Researchers just exposed what’s in tattoo ink — and it’s a ‘significant problem’

“Sure, but I think I would stick to black inks and try to be a little selective there,” Swierk says.

Tattoos have been around for millennia, used for ceremonial, religious, symbolic, and artistic reasons. But the inks used for tattoos are largely unregulated in the U.S., which has resulted in products whose components are a mystery. Swierk and undergraduates in his laboratory were interested in determining exactly what components went into tattoo inks. So, they began analyzing inks and have so far looked at more than 50 different inks and reported that even when the products included an ingredient list on the label, the lists weren’t accurate.

What’s worse is the team also detected small particles in many inks that could be harmful to human cells.

Researchers just exposed what's in tattoo ink — and it’s a ‘significant problem’

Researchers have analyzed almost 100 inks.

Getting to the bottom of the ink barrel

Swierk and the team realized that very little information about the composition of tattoo inks was public knowledge, so they began analyzing popular brands.

To begin with, they interviewed tattoo artists to see what they knew about the inks used on customers. They were somewhat surprised to find that the artists could identify a brand they preferred, but they didn’t know much about its contents. No dye manufacturer appeared to make pigments specifically for tattoo ink. “Big companies manufacture pigments for everything, such as paint and textiles. These same pigments are used in tattoo inks,” Swierk says. Although tattoo artists must be licensed in the locales where they operate, for safety reasons, no federal or local agency regulates the contents of the inks themselves.

Tattoo inks contain two parts: a pigment and a carrier solution. The pigment could be a natural pigment, such as bone char or wood ash (soot), which was used in traditional tattoos; an organic azo or polycyclic compound, like the two commonly-used green and blue pigments recently banned for use in tattoos in Europe; a solid mineral compound such as titanium dioxide, which is white; or a combination of different types of compounds, such as those often used to produce blue ink. The carrier solution transports the pigment to the middle layer of skin and helps make the pigment more soluble. It can also be used to control the viscosity of the ink solution and sometimes includes an anti-inflammatory agent. Inks may also contain surfactants, binding agents, fillers, and preservatives.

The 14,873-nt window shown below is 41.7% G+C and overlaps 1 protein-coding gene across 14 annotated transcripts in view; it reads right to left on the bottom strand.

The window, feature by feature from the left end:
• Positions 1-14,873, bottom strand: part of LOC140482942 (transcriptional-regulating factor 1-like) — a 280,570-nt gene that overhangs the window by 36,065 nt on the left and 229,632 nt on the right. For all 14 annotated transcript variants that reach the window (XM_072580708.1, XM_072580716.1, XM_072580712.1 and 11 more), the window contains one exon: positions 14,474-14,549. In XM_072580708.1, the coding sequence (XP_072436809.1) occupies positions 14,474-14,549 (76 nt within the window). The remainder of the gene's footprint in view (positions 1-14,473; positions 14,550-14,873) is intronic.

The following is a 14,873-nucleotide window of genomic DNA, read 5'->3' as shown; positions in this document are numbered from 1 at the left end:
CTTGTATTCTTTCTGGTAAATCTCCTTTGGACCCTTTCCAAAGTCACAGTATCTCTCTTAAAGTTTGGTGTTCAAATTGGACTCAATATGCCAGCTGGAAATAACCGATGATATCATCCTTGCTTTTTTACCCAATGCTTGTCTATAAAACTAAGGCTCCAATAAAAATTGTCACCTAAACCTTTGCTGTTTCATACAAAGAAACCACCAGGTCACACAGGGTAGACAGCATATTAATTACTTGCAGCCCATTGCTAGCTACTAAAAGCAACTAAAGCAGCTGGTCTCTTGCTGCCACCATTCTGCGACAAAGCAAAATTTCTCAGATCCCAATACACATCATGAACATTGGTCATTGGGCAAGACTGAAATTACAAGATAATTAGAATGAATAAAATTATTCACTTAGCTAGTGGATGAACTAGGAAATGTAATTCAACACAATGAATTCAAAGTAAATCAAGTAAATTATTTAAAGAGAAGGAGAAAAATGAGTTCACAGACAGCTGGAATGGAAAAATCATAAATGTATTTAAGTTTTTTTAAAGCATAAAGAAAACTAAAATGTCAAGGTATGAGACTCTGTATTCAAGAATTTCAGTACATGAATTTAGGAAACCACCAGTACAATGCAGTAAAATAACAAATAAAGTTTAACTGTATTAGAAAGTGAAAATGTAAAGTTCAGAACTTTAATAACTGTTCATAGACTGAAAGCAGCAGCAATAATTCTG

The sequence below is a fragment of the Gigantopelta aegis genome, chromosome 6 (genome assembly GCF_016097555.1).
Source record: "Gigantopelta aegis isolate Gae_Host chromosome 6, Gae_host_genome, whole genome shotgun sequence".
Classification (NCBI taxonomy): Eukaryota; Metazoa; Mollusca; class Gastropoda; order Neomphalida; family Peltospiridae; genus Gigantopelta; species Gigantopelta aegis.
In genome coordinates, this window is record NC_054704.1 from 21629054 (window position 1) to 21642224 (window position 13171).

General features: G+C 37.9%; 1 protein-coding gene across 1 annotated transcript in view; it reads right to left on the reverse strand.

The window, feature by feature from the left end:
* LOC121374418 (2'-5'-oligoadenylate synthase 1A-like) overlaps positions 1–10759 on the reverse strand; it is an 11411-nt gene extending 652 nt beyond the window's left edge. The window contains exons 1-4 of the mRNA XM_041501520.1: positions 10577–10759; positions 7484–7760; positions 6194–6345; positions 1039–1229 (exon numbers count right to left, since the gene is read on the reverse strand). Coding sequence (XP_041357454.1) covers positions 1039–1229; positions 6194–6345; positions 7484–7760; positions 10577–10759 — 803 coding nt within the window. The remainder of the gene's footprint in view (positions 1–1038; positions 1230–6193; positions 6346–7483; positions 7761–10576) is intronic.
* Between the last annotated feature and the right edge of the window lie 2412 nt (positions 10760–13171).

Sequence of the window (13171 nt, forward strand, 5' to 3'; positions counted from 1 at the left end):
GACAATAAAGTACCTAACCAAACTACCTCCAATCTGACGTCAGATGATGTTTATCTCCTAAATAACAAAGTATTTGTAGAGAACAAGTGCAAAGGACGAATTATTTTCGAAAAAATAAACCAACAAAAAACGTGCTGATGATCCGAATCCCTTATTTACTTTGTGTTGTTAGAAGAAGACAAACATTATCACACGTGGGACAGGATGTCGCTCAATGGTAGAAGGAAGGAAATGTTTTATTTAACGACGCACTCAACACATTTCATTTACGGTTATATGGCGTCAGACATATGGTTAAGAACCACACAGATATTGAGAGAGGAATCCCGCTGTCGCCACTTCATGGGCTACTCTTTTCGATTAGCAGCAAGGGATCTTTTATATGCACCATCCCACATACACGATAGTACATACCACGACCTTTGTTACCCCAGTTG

Swierk’s team has been investigating the particle size and molecular composition of tattoo pigments using Raman spectroscopy, nuclear magnetic resonance spectroscopy, and electron microscopy. From these analyses, they have confirmed the presence of ingredients that aren’t listed on some labels. For example, 23 out of 56 different inks analyzed to date suggest the presence of an azo-containing dye. Although many azo pigments do not cause health concerns when they are chemically intact, the Joint Research Centre, which provides independent scientific advice to the European Union, states that bacteria or ultraviolet light can degrade these into another nitrogen-based compound that is a potential carcinogen.

Interesting Engineering sat down with Swierk to give us an insight into the groups’ tests, and the many questions we probably need to be asking before getting a tattoo.

This interview has been edited for length and clarity.

Interesting Engineering: Based on your research, do you think people genuinely care what’s in their ink?

John Swierk: I think there are different reasons that people care. Some care in terms of potential safety, and some in terms of usability. An artist cares about factors such as how well it goes into the skin and stays in it. And how well the color holds. I think nobody is hostile to the idea of making sure the tattoo inks are safer. It’s just that people have different definitions of what that might be.